On this "best of" edition of our show, we're listening back to a discussion we had by phone last year with Jack Hitt, who's a contributing editor to The New York Times Magazine, Harper's, and public radio's This American Life.
On this "best of" edition of our show, we're listening back to a discussion from earlier this year with the author and activist Jamal Joseph. Joseph's autobiography, "Panther Baby: A Life of Rebellion and Reinvention," is the focal point of our chat; it's an engrossing hybrid of coming-of-age candor, street-savvy wisdom, and recent socio-political history.
On this edition of ST, we are joined by Michelle Wilde Anderson, an Assistant Professor at the UC-Berkeley School of Law and a Visiting Assistant Professor at the Stanford Law School. She'll deliver the Sixth Annual Judge Stephanie K. Seymour Lecture in Law at the University of Tulsa College of Law tonight, Wednesday the 12th, at 6pm.
How many cigarettes are sold each year, worldwide? Believe it or not, six trillion. Our guest, who calls the cigarette "the deadliest artifact in the history of human civilization," was the first-ever historian, several years ago, to testify in court against Big Tobacco. On this installment of ST, which first aired earlier this year, we speak with Robert N. Proctor, Professor of the History of Science at Stanford University.
On this edition of ST, we speak by phone with Eric Jay Dolin, the bestselling author and award-winning popular historian whose previous books include "Fur, Fortune, and Empire: The Epic History of the Fur Trade in America" and "Leviathan: The History of Whaling in America." Dolin's new book, which he discusses with us today, is "When America First Met China: An Exotic History of Tea, Drugs, and Money in the Age of Sail." On this Election Day, after so much stump-speech rhetoric concerning (among several other topics) "getting tough on China," we are taking the long view, so to speak, on thi
On this edition of ST, we welcome Dr. Nicholas Carnes, an Assistant Professor of Public Policy at the Sanford School of Public Policy at Duke University. He's a 2006 graduate of The University of Tulsa; in 2011, he received a doctorate in Politics and Social Policy at Princeton University. Last week, Dr. Carnes presented two lectures as part of TU's Distinguished Alumni Lectureship in Law and Politics. The talks he delivered were entitled "What's the Matter with Law School?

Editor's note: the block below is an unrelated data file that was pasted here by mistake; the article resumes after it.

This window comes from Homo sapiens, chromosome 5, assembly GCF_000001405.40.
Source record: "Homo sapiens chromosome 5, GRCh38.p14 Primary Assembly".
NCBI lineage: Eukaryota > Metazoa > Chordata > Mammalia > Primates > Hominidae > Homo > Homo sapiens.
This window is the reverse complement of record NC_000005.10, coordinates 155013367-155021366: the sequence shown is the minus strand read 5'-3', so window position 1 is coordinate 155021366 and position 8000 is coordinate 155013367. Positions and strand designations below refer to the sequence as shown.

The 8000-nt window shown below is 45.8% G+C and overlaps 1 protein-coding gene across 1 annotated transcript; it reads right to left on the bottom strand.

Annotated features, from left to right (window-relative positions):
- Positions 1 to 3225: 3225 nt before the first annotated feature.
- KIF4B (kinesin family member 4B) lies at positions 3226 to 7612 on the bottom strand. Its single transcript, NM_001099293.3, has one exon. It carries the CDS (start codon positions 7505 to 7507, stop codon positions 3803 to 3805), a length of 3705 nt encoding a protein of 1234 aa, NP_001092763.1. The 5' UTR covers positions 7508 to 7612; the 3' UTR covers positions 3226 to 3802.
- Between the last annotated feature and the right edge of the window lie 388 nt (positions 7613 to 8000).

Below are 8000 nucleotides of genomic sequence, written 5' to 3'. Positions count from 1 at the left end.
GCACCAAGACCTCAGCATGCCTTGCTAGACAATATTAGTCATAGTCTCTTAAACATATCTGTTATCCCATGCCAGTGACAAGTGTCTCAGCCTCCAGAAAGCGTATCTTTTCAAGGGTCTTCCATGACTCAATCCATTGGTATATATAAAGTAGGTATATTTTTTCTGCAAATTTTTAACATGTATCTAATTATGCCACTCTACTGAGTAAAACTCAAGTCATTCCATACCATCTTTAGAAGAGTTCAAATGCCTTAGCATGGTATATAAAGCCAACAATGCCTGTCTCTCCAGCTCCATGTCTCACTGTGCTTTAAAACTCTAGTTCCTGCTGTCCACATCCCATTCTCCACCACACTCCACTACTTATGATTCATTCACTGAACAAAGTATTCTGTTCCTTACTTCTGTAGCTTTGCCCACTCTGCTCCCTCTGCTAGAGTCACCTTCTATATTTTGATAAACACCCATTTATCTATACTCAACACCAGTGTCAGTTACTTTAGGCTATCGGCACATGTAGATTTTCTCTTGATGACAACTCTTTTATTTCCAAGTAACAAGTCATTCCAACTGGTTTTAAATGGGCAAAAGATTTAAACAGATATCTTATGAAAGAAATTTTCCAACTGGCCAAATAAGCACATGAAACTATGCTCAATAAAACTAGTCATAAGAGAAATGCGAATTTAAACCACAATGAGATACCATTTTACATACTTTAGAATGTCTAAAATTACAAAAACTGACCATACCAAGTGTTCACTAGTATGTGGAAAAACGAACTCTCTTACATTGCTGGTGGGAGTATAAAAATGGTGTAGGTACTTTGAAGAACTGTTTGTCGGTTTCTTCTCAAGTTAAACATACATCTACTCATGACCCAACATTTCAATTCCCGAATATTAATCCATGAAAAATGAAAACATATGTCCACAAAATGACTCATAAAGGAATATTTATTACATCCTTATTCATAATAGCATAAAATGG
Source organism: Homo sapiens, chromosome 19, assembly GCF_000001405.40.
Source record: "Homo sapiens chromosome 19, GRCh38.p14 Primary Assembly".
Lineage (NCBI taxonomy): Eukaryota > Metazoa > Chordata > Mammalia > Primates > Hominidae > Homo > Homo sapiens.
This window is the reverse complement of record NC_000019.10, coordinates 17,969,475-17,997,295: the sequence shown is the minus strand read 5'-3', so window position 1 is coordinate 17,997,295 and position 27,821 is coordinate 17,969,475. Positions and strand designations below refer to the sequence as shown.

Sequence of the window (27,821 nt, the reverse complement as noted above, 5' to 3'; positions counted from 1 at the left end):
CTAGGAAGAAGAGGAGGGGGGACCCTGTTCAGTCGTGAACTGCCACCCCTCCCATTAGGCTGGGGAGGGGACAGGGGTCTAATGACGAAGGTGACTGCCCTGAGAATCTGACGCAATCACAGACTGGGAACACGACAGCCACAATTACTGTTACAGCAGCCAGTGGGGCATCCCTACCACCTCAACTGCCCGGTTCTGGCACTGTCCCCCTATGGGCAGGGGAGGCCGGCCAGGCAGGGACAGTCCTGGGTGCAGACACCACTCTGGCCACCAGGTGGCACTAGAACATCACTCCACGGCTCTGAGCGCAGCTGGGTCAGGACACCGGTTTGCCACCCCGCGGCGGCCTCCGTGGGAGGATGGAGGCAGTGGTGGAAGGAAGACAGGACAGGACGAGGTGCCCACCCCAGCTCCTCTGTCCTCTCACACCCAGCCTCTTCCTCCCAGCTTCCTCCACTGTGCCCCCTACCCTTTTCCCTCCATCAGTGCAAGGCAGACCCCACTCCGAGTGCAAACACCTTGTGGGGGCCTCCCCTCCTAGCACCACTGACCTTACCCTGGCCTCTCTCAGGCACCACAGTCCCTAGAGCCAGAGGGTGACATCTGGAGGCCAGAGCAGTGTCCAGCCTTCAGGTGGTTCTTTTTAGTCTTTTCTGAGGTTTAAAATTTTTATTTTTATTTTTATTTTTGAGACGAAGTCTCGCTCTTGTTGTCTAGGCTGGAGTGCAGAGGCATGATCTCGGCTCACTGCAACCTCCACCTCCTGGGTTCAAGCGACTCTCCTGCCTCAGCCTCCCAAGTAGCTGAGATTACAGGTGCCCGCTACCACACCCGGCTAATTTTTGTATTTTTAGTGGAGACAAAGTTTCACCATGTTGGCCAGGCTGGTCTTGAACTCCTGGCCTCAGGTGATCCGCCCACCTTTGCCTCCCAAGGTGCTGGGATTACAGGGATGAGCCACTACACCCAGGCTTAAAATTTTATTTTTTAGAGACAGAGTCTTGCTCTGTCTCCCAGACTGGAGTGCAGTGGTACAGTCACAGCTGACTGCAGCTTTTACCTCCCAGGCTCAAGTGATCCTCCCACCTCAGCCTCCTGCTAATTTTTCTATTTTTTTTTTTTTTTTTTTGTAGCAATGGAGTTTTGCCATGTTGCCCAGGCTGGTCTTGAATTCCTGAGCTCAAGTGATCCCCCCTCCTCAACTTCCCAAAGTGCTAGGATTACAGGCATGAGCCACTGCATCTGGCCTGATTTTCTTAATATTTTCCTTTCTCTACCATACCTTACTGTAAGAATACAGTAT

Our guest on this installment of ST is Dr. Stuart Rockoff, who will give the annual Cadenhead-Settle Lecture --- presented by TU's Department of History every fall --- tomorrow night (Wednesday the 24th) here on the University of Tulsa campus. The lecture will begin at 7pm in the Tyrrell Hall Auditorium; it's entitled "Bagels and Grits: How Jews Found a Home in the South." Dr. Rockoff is Director of the History Department at the Goldring/Woldenberg Institute of Southern Jewish Life in Jackson, Mississippi.
On this edition of ST, a reappraisal of U.S. Grant; we are pleased to welcome back to our show the bestselling author and acclaimed historian H.W. Brands, who's also the Dickson Allen Anderson Professor of History at the University of Texas at Austin. In an event co-presented by Book Smart Tulsa and the Gilcrease Museum, Prof. Brands will present a reading/signing/discussion of his newest book, "The Man Who Saved the Union: Ulysses Grant in War and Peace," at Gilcrease on Thursday of this week (the 25th) at 7pm.
On this edition of ST, we speak by phone with James B. Steele. He and Donald L. Barlett are the nation's most honored investigative reporting team, having worked together for more than four decades. Now based at Vanity Fair magazine, Barlett and Steele are the only reporting team ever to have received two Pulitzer Prizes for newspaper reporting and two National Magazine Awards for magazine work. (Per the Columbia Journalism Review: "Barlett and Steele's preeminent talent is their knack for combining the micro and the macro. They look systemically at issues and policies, from the U.S.